If the Edibles Get Stuck

Hard candy or mint-type edibles might be too large for your dog to ingest safely. If they try to consume drugs in these forms it can easily lead to choking when the edible blocks the airway further down the esophagus or trachea.

In situations like this, you may not have to worry about cannabis poisoning since the edible never reached the animal’s stomach but you will need to perform emergency abdominal thrusts (also known as the Heimlich Maneuver) to clear the airway.

If the Dog Got Into Too Many Edibles

Accidents happen, but if you know that your dog ate far too many edibles with a high dosage relative to their size, the best advice is to get your pet to a veterinarian since this is a significant emergency.

You can call to see if the vet recommends trying to get your pet to vomit some of the substances back out as you make your way to the vet hospital or clinic. Hydrogen peroxide is a common way to get your dog to vomit something out something they weren’t supposed to eat.

Even though this is an emergency, try not to rush or drive wildly because this can make your dog feel even more unwell, exacerbating existing symptoms.

THC-Infused vs CBD-Infused Edibles?

THC and CBD Infused Edibles for Dogs
Image by Elsa Olofsson from Pixabay

As the medical and recreational marijuana industries have grown, so too have the options for different kinds of edibles thanks to new research. One of these options involves what chemical an edible is infused with.

What’s in CBD-Infused Edibles?

CBD-infused edibles contain cannabidiol, a non-psychoactive compound found in marijuana, cannabis, and the closely related hemp plant. They may or may not also include THC depending on what you are wanting.

CBD has proven medical benefits such as reducing anxiety, insomnia, and chronic pain while only having minor side effects like nausea for high doses of pure CBD oil.

THC-infused edibles house tetrahydrocannabinol which is the main component in producing that “high” feeling but can also have some medical properties like reducing nausea and vomiting in cancer patients with other treatments.

Are CBD-Infused Edibles Safe for Dogs?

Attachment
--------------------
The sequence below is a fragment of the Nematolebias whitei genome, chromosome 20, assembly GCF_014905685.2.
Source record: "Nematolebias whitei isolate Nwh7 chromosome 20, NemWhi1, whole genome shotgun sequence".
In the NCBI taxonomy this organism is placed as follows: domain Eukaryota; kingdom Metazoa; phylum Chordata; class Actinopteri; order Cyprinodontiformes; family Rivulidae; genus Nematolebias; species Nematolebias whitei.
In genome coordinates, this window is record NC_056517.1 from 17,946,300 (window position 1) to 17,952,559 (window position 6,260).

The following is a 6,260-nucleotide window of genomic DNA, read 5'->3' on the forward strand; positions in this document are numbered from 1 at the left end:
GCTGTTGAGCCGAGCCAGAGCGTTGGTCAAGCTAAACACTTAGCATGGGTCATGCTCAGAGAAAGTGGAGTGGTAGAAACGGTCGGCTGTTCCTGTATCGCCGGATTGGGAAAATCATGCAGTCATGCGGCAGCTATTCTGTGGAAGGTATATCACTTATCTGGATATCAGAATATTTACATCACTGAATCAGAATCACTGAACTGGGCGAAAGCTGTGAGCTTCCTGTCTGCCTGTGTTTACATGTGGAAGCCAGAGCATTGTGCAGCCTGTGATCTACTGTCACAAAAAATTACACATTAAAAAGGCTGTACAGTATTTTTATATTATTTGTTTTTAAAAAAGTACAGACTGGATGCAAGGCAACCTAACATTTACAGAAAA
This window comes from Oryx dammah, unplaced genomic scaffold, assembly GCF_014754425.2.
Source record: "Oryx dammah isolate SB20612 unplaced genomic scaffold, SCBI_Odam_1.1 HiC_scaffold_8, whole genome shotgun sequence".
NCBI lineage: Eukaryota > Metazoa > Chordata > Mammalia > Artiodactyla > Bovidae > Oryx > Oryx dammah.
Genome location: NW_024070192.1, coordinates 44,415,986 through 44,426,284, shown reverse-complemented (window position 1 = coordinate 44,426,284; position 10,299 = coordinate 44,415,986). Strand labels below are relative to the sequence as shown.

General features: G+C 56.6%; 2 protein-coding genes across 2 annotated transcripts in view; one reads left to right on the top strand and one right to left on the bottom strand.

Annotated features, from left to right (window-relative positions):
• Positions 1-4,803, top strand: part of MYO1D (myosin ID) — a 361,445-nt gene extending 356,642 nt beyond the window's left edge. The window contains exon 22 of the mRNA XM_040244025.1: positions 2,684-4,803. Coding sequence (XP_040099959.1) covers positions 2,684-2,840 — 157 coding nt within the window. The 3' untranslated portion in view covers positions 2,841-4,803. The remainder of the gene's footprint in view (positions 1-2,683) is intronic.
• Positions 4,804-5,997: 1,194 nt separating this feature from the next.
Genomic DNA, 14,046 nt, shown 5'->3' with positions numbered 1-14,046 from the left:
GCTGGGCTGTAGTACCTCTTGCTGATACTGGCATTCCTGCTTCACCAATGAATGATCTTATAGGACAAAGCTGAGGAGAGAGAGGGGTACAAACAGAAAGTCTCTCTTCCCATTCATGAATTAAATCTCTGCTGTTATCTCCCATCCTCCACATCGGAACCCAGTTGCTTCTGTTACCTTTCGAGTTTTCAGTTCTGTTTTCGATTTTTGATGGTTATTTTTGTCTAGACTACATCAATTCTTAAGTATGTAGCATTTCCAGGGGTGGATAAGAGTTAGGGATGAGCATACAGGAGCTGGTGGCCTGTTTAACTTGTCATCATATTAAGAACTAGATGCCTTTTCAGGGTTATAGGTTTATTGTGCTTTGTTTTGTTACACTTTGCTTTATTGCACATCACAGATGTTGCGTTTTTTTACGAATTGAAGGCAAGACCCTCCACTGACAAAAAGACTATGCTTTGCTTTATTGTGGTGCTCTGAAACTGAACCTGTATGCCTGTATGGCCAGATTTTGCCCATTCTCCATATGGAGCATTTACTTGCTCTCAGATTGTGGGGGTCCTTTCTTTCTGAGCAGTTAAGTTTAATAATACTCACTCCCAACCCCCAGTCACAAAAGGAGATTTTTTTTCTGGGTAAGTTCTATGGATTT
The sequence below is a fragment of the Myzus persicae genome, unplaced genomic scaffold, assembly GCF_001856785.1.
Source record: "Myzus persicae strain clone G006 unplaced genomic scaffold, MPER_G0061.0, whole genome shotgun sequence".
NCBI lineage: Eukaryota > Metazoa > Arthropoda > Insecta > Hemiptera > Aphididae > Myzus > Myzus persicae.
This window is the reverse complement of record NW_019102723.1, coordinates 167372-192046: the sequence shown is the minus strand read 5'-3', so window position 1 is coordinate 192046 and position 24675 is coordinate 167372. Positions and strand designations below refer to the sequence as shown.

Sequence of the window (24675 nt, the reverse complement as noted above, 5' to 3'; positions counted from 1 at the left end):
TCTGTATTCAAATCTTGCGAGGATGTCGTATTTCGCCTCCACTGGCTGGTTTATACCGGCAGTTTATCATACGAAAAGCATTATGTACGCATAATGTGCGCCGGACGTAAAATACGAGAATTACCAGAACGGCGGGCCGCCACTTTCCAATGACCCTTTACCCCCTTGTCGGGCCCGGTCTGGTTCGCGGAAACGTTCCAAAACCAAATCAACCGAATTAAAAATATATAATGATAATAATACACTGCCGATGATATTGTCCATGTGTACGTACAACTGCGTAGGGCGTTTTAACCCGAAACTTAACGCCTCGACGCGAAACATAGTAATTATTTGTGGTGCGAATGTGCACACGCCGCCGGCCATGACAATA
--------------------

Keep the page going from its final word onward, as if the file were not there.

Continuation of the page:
It’s still not entirely clear whether or not CBD is 100% safe for dogs, cats, and other animals but what little research has been done up to now indicates that it is not toxic like THC is.

Even if CBD-infused edibles are safe for pets and can be used to fix similar conditions, it may be a good idea to take them to the vet in case they took a large dosage or consumed other substances like chocolate.

What to Do If My Dog Eats an Edible?

Resting Dog Previously Ate an Edible
Photo by Joey Banks on Unsplash

Thankfully, it is relatively easy to care for a dog that has consumed an edible or a dog you suspect has consumed one. The most important thing is to monitor their condition closely and write down important events as they happen.

Put Your Dog Into the Recovery Position

If your dog is dribbling and drooling, attempting to walk on wobbly legs, or has vomited, putting your dog into the recovery position is a good idea to prevent them from hurting themselves on unsteady feet.

The recovery position will also keep the airways of your dog open, even if they vomit, and can be comforting for particularly anxious animals.

Call a Poison Control Center

A Poison Control Center will be able to provide you with further information on what to do when your dog ingests an edible and can be a second opinion on whether or not you need to make an emergency visit to your vet.

If you do contact one of these control centers, have information that they will ask for like when your dog ate the edible and the dosage of the edible readily available. They may want you to give your dog activated charcoal to try and absorb the toxic chemicals before they are processed by your dog’s digestive system.

Get to a Veterinarian’s

If you don’t know when or how much your dog consumed, visiting a vet is your best solution. They will be able to provide care for your dog beyond what you can do and are better equipped for monitoring your dog’s vital signs.

If required, a vet may need you to sign for some procedures like IV drips and overnight care.

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Conclusion

Edibles can be any food item infused with CBD, THC, or both and are commonly used to treat chronic medical conditions or simply for recreation where it is legal. Sometimes accidents happen, and your dog gets a hold of your goods.

If this happens, it is a cause for concern and you should seek professional assistance more often than not to be on the safe side.